Many of you have heard the name Maslow and may have a vague recollection of his Hierarchy of Needs theory and model. It is a concept put forth by a psychologist named Abraham Maslow. He introduced his concept of a hierarchy of needs in his 1943 paper “A Theory of Human Motivation” and detailed his idea in his subsequent 1954 book Motivation and Personality. His theory states that we have a set of needs that drive our behavior as humans. As the needs at each level are met or achieved, we become driven by the next set of needs in the hierarchy. Those needs at the bottom of the hierarchy are fundamental to survival and then evolve to become more social and psychological in nature as they progress through the model (Maslow, 1943). Let’s go over the different needs in the hierarchy depicted below.
Figure 1. Maslow’s Hierarchy of Needs
Physiological Needs -The first and most primal needs are those at the bottom of the hierarchy, which is imminent to our survival. Most of these needs are vital to a human’s ability to function and avoid death in what can be a hostile world of survival. In order to stay alive, we are motivated or driven to secure food, water, and shelter to sleep in. Physical health and stability are necessary for these tasks, so we are driven to remain as healthy as possible. Sex, although not vital to survival, does perpetuate and ensure the survival of the species. These physiological needs represent our basic needs for survival.
Safety/Security Needs – Once our physiological needs have been satisfactorily met, we become motivated to fulfill our needs for safety and security. In this stage of the hierarchy we strive to secure employment, secure resources for ourselves, establish the security of a home and property, and develop some financial security. We become more focused on finding safety for our bodies and ensuring or health over time. Socially, we become interested in law and order to further the goals of our own safety and security. The behaviors and tasks we engage in bring about a sense of safety.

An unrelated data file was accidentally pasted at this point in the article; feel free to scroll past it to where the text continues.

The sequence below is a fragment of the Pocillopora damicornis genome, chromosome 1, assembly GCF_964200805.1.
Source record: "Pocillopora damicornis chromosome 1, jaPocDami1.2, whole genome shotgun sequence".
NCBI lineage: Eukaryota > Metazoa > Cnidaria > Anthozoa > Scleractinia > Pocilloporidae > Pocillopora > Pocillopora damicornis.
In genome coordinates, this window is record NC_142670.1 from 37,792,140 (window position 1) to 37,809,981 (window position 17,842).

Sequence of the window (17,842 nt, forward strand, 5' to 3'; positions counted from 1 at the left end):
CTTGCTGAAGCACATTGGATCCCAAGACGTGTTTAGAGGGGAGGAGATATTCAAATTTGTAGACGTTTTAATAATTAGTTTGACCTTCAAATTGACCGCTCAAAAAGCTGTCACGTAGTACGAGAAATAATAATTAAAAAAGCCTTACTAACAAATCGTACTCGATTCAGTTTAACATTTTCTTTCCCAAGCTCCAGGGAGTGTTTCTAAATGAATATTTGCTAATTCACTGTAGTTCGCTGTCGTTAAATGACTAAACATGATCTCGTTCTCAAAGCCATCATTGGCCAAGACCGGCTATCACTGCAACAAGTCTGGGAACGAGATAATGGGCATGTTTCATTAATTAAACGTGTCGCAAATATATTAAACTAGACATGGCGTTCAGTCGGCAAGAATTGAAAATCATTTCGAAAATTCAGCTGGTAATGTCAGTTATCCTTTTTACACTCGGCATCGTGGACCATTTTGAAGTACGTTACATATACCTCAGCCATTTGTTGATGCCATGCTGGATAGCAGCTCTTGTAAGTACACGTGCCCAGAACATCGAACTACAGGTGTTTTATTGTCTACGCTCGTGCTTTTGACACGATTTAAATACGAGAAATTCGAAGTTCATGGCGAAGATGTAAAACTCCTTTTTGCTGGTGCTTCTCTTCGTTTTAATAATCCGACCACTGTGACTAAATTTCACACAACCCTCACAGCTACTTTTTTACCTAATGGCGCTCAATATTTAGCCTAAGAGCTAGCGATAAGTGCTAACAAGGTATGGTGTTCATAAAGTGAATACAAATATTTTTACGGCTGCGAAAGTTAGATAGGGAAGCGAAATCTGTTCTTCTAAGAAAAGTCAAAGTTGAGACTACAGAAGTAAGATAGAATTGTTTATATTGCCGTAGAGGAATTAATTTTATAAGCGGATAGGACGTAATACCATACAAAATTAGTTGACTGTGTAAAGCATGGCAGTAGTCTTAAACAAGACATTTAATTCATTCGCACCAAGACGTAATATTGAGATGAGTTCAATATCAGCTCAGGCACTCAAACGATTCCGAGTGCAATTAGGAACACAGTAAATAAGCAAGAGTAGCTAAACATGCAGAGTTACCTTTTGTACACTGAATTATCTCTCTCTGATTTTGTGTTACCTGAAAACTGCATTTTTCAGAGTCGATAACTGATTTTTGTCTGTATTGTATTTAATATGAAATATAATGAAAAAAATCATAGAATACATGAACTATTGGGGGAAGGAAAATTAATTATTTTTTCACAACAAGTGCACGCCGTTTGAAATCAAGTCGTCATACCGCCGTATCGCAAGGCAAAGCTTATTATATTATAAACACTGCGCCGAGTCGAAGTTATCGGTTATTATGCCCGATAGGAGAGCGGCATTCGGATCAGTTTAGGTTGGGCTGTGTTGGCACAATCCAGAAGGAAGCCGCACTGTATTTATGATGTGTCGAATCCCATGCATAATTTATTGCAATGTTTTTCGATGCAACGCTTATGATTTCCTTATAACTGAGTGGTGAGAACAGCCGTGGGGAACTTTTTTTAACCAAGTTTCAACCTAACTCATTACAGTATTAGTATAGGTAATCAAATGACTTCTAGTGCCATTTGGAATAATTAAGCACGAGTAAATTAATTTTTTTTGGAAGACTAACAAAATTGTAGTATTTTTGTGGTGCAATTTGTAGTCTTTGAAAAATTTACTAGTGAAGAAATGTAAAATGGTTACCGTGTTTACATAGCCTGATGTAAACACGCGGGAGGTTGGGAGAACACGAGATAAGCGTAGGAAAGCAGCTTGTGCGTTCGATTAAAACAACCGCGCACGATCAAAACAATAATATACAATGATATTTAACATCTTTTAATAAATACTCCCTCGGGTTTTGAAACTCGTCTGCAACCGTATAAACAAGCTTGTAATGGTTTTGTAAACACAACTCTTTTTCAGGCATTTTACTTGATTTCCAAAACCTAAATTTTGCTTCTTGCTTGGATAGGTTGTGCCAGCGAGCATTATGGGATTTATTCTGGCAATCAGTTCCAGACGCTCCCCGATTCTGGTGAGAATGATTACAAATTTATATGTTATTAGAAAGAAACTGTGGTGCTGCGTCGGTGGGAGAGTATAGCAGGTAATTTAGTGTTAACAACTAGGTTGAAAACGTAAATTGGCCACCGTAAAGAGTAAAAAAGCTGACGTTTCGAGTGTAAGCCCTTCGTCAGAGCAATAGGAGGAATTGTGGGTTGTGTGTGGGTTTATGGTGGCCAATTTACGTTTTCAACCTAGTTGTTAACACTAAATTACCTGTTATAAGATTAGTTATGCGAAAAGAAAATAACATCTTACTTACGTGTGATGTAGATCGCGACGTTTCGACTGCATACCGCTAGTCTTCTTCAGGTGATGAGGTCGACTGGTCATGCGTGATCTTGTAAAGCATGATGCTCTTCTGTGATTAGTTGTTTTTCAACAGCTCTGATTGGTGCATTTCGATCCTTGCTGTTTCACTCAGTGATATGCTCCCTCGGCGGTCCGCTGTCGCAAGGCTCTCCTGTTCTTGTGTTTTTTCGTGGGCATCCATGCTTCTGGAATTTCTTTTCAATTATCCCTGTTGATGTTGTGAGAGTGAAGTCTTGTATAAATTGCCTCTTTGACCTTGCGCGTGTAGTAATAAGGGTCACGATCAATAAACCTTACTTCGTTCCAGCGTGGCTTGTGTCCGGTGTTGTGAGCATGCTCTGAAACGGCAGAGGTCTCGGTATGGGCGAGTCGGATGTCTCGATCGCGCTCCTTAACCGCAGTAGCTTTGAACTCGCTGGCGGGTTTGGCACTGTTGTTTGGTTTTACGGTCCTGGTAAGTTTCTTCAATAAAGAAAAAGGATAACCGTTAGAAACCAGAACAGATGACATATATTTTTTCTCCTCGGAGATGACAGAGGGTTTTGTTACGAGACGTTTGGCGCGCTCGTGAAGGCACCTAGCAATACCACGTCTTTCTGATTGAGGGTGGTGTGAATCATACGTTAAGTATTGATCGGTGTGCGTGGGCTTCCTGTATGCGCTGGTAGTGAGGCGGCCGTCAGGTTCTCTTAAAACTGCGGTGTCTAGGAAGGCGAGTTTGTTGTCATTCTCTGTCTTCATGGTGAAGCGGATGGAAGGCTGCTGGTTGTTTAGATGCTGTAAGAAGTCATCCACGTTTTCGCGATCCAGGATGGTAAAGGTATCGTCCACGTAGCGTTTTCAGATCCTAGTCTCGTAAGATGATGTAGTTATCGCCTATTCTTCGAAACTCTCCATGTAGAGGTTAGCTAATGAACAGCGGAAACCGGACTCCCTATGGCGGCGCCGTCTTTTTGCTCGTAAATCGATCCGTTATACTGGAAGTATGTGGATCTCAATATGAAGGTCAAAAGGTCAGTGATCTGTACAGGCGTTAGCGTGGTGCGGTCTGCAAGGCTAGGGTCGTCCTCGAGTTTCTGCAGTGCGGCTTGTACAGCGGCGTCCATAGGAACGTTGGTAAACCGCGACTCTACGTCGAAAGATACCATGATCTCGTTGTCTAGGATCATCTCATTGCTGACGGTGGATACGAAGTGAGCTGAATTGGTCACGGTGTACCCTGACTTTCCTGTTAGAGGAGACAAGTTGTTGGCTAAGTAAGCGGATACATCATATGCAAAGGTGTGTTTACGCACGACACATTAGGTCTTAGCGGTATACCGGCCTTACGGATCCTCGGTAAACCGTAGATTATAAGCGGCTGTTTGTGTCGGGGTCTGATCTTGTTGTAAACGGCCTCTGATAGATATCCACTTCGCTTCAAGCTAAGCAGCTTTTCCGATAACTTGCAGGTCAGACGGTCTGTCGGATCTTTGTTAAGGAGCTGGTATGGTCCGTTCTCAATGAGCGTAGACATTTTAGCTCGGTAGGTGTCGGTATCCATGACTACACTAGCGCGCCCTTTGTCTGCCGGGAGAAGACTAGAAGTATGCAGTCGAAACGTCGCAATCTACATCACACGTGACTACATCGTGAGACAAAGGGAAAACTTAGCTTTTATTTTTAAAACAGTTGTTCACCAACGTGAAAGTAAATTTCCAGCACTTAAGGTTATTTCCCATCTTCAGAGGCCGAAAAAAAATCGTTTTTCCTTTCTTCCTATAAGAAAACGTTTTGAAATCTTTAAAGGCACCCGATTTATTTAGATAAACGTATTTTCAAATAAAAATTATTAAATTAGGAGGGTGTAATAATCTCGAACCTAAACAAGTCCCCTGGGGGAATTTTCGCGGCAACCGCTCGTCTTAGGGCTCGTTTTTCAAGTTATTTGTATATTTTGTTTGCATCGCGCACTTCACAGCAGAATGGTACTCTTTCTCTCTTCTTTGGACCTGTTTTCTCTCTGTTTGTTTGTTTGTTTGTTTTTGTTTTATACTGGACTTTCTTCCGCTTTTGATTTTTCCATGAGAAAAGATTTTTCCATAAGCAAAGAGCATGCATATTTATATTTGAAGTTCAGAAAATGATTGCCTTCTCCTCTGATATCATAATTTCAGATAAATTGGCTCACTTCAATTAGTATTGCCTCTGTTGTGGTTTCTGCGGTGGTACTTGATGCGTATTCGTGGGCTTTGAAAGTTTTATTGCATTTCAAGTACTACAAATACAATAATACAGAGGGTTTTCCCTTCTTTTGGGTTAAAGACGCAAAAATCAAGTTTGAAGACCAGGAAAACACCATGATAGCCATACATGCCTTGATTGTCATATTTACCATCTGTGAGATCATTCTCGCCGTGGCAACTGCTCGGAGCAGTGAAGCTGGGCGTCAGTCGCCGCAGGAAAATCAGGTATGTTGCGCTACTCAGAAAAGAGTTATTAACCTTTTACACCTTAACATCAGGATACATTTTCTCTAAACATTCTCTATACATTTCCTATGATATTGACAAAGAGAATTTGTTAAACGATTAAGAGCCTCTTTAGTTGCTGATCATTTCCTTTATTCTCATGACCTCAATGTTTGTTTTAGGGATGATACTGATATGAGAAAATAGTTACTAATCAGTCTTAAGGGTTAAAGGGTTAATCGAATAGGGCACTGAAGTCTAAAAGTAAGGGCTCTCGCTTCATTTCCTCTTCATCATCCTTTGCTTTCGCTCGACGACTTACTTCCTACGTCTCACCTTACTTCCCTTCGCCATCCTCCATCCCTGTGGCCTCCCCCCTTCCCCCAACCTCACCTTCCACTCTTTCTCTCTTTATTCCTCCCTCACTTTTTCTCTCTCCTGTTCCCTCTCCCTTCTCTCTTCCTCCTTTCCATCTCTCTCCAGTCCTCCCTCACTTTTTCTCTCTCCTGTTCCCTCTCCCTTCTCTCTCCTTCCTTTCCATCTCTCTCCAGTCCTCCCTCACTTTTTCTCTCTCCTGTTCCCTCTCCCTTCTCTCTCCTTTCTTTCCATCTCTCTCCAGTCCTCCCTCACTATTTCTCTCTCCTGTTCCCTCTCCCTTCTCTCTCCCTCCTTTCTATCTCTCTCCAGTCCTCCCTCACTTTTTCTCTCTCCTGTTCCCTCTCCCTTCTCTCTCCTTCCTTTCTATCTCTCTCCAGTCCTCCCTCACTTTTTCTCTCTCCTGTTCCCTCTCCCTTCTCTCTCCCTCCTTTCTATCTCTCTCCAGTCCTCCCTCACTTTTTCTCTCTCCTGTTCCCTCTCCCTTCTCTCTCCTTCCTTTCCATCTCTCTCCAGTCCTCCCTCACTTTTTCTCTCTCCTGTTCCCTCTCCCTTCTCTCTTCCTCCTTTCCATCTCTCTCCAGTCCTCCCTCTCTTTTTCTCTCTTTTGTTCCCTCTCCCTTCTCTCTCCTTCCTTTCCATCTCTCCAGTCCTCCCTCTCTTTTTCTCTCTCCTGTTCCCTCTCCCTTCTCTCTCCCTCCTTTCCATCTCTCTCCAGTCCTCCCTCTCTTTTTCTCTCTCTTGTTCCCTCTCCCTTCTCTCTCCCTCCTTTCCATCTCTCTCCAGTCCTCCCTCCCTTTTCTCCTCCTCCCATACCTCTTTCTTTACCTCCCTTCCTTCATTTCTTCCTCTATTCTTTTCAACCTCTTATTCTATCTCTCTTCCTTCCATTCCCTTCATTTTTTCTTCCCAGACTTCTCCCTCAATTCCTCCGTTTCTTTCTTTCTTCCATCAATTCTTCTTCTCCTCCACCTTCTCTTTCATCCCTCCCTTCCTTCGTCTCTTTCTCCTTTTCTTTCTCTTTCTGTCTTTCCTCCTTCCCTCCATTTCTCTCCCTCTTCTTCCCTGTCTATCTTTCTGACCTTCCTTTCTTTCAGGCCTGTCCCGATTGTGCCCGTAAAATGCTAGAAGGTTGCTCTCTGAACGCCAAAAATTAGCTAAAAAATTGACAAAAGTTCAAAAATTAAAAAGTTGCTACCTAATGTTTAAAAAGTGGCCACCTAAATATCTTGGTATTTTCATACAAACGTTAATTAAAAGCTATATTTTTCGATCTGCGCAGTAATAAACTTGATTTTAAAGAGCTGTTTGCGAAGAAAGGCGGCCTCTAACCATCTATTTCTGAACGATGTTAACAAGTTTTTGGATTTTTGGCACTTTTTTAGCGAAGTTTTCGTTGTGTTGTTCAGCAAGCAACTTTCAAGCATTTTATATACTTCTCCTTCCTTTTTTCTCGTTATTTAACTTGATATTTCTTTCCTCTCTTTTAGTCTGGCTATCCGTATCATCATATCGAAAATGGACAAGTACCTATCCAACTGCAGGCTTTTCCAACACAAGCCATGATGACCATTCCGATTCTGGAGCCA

Love/Belonging Needs – Maslow says the needs at this level of the hierarchy are much more social in nature. These include the need for friendships and the need to affiliate and join with religious or social groups. Meeting these needs provides a sense of belonging within a group. The need for love is fulfilled by developing a romantic relationship and sexual intimacy. For many, the need for love may be further cultivated by starting a family. These needs for love and belonging are being met with and through other people and groups. Once our survival and safety needs are met, Maslow says we are driven to create a sense of belonging. As a social creature, we seem compelled to fulfill this need.
Esteem Needs – The needs at this level foster an individual’s sense of worth and self-esteem. This can be accomplished through many venues, but the goals often focus on social recognition, accomplishments, and attaining the respect of others. The ability to capture this fosters the person’s self-confidence and self-esteem. Once the lower needs have been met, we turn toward fulfilling our individual need to feel good about ourselves.
Self-Actualization – Maslow contends that the highest level of needs in his hierarchy is the need for self-actualization. At this level, people are much more self-aware and tend to focus on their own personal growth. They become much less concerned with other’s opinions and instead seek to fulfill their own potential. They become more objective and let go of prejudices. They depend on their own experiences and may be seen by others as non-conformists. They become more socially compassionate and accepting of others. They seek to express their creativity and inventiveness. Maslow would suggest that at this level we are driven to become who we were meant to be.
Is Self-Esteem a Need for the Modern Person?